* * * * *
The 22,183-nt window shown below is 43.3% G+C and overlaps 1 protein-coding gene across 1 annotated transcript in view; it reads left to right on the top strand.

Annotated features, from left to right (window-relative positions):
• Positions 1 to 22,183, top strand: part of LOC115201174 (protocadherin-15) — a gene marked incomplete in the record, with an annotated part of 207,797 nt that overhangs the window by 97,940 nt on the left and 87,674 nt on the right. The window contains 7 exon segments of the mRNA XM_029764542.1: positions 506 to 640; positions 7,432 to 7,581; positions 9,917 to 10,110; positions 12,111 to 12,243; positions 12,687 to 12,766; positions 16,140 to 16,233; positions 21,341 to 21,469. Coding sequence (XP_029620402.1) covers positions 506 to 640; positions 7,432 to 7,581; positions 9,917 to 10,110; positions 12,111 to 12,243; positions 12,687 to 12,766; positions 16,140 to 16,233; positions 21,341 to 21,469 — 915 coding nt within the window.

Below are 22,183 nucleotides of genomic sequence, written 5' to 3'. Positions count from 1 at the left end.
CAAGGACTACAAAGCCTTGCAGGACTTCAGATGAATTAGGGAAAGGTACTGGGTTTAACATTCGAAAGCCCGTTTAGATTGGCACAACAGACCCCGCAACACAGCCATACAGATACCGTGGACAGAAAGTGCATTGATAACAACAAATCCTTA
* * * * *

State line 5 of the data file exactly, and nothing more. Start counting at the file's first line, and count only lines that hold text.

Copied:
CAAGGACTACAAAGCCTTGCAGGACTTCAGATGAATTAGGGAAAGGTACTGGGTTTAACATTCGAAAGCCCGTTTAGATTGGCACAACAGACCCCGCAACACAGCCATACAGATACCGTGGACAGAAAGTGCATTGATAACAACAAATCCTTA